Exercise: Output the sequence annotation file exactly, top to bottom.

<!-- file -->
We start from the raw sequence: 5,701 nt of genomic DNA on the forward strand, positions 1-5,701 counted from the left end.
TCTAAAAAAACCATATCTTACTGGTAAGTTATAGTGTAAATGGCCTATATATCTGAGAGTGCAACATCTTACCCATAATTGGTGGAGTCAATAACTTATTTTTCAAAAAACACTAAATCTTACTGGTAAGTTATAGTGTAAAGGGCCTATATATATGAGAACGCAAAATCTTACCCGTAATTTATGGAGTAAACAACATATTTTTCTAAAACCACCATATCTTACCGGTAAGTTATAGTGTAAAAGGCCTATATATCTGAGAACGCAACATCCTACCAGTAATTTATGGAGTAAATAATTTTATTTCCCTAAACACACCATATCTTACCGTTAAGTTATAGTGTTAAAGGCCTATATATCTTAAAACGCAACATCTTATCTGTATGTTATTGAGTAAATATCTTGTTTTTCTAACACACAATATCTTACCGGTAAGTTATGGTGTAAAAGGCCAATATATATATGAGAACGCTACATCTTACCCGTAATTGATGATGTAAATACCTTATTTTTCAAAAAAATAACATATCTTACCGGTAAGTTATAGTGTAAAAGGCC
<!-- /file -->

We start from the raw sequence: 5,701 nt of genomic DNA on the forward strand, positions 1-5,701 counted from the left end.
TCTAAAAAAACCATATCTTACTGGTAAGTTATAGTGTAAATGGCCTATATATCTGAGAGTGCAACATCTTACCCATAATTGGTGGAGTCAATAACTTATTTTTCAAAAAACACTAAATCTTACTGGTAAGTTATAGTGTAAAGGGCCTATATATATGAGAACGCAAAATCTTACCCGTAATTTATGGAGTAAACAACATATTTTTCTAAAACCACCATATCTTACCGGTAAGTTATAGTGTAAAAGGCCTATATATCTGAGAACGCAACATCCTACCAGTAATTTATGGAGTAAATAATTTTATTTCCCTAAACACACCATATCTTACCGTTAAGTTATAGTGTTAAAGGCCTATATATCTTAAAACGCAACATCTTATCTGTATGTTATTGAGTAAATATCTTGTTTTTCTAACACACAATATCTTACCGGTAAGTTATGGTGTAAAAGGCCAATATATATATGAGAACGCTACATCTTACCCGTAATTGATGATGTAAATACCTTATTTTTCAAAAAAATAACATATCTTACCGGTAAGTTATAGTGTAAAAGGCC